Furthermore, those who take immunosuppression medication have a lower immune system, which makes them more at risk of COVID-19, further reinforcing the importance for this population to get vaccinated.
Although the current data is limited in this population, they are strongly encouraged to discuss the vaccine with their healthcare professional in order to make an informed decision and follow current recommendations on the subject.
The Pfizer vaccine is recommended by Health Canada for people aged 12 and up. Check provincial guidelines for vaccination in teenagers.
The risk of COVID-19 related complications is higher in pregnant women, especially those with existing health problems. Vaccination can be offered to pregnant women, especially women with a higher risk of virus exposure (healthcare workers) or serious complications (diabetics).
Breastfeeding women can receive the vaccines as well, if benefits outweigh risks.
There is no link between antibiotic or food allergies and a potential reaction to the vaccine. In fact, the only contraindication for the currently available vaccines is a known allergic reaction to one of the components found in the vaccine.
If you have allergies, especially severe ones that require you to carry an EpiPen, discuss the COVID-19 vaccine with your pharmacist, who can assess your risk and provide more information about if and how you can get vaccinated safely.
There are many reasons why the COVID-19 vaccines could be developed so quickly, but in no way was it rushed.
Here are just a few:
The mRNA technology behind the COVID-19 vaccine has been in development for nearly two decades. This technology was created specifically to help respond quickly to a new pandemic illness (for example, COVID-19).
The vaccine does enter your cell, but it does not enter the nucleus where the DNA resides. The mRNA causes the cell to make a specific protein that is found on the COVID-19 virus, which helps stimulate the immune system to develop antibodies that will defend against the virus if your body comes into contact with it.
Once the mRNA is used to make the protein, it quickly breaks down, without affecting your DNA.
Those who get the COVID-19 vaccine are still strongly recommended to practice social distancing and continue wearing masks until further notice.The vaccine does not stop the virus from entering your body, it prevents you from developing moderate to severe symptoms. It is not yet clear whether those vaccinated can still carry and transmit the virus to others, even when they themselves don’t get sick.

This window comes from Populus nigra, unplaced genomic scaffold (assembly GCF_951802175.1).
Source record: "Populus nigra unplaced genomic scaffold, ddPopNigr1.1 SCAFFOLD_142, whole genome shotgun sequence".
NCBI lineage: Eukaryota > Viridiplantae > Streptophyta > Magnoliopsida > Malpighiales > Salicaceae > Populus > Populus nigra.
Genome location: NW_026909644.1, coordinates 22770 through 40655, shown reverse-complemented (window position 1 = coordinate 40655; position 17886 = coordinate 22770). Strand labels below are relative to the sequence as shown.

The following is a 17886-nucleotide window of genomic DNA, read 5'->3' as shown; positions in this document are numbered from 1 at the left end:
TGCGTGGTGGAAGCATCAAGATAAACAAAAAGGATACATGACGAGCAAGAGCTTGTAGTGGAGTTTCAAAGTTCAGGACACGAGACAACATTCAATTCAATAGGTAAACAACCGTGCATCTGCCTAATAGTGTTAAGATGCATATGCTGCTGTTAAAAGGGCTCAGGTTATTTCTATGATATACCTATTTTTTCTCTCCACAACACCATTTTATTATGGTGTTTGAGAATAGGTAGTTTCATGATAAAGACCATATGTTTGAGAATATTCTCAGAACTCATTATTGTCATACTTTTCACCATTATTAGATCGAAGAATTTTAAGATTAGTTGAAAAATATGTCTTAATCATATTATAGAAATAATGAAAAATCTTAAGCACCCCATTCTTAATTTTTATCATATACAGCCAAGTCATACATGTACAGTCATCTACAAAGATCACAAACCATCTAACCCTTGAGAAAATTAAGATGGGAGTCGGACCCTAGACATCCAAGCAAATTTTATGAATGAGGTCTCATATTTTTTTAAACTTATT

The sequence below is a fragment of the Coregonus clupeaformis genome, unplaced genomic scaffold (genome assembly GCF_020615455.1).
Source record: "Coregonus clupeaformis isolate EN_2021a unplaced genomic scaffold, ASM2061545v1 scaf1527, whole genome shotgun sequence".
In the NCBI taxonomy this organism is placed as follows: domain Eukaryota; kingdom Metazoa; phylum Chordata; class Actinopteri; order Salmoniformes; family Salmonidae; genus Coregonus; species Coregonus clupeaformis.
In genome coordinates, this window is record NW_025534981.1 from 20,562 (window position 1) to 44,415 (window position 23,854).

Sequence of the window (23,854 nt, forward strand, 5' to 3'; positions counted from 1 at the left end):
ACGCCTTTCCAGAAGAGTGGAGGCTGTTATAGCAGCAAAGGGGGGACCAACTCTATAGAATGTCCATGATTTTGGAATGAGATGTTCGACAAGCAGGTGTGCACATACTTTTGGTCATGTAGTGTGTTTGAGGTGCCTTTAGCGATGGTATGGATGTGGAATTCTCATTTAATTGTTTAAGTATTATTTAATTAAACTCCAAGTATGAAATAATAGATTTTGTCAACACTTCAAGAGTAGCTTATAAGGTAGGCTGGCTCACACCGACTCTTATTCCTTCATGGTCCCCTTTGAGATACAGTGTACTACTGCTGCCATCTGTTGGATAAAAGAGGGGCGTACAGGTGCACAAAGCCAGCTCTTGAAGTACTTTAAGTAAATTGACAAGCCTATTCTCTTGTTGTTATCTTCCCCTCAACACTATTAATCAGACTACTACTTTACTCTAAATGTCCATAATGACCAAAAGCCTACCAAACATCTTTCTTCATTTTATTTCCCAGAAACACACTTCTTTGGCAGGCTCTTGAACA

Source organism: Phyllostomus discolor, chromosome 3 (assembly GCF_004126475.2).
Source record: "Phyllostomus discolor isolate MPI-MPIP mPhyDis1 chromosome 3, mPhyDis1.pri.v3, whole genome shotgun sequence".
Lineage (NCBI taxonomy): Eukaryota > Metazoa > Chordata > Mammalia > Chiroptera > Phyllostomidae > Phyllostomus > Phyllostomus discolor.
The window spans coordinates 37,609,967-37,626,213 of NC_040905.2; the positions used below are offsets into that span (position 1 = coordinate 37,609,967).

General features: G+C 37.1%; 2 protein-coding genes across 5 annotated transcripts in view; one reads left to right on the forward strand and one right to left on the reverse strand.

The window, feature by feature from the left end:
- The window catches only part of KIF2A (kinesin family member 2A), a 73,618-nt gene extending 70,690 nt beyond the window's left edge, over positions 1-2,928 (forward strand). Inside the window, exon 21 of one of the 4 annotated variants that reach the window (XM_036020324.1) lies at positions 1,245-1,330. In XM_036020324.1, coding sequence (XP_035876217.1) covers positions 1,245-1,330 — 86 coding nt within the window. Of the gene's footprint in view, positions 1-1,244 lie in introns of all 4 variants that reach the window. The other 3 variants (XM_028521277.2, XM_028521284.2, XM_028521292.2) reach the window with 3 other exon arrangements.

Therefore, in order to protect those around you, it is important to continue following government’s recommended safety measures.
Studies on the effectiveness of COVID-19 vaccination against variants are currently in progress. In this moment, some variants are more serious than others, especially the one discovered in South Africa. Even if vaccines seem to be slightly less effective against variants, they still are the most effective method to prevent a COVID-19 infection. Because studies are in progress, more information will come.
Vaccination is still highly recommended, as well as social distancing, wearing a mask, thorough handwashing and self-isolation if you are infected by the virus, to limit the spread of COVID-19 and ensure the protection of the general population.
Despite the emergence of new variants, the SRAS-CoV2 virus is still very much present and continues to provoke serious complications, including death, in many people. Furthermore, vaccines still are effective against variants. Vaccination still is the most effective method to prevent a COVID-19 infection.
Vaccination plans vary according to provinces, eligibility and availability. To find out when you can get vaccinated, check out the Government of Canada's vaccine rollout page.
[UNIPRIX] - The information contained herein is provided for informational purposes only and is not intended to provide complete information on the subject matter or to replace the advice of a health professional. This information does not constitute medical consultation, diagnosis or opinion and should not be interpreted as such. Please consult your health care provider if you have any questions about your health, medications or treatment.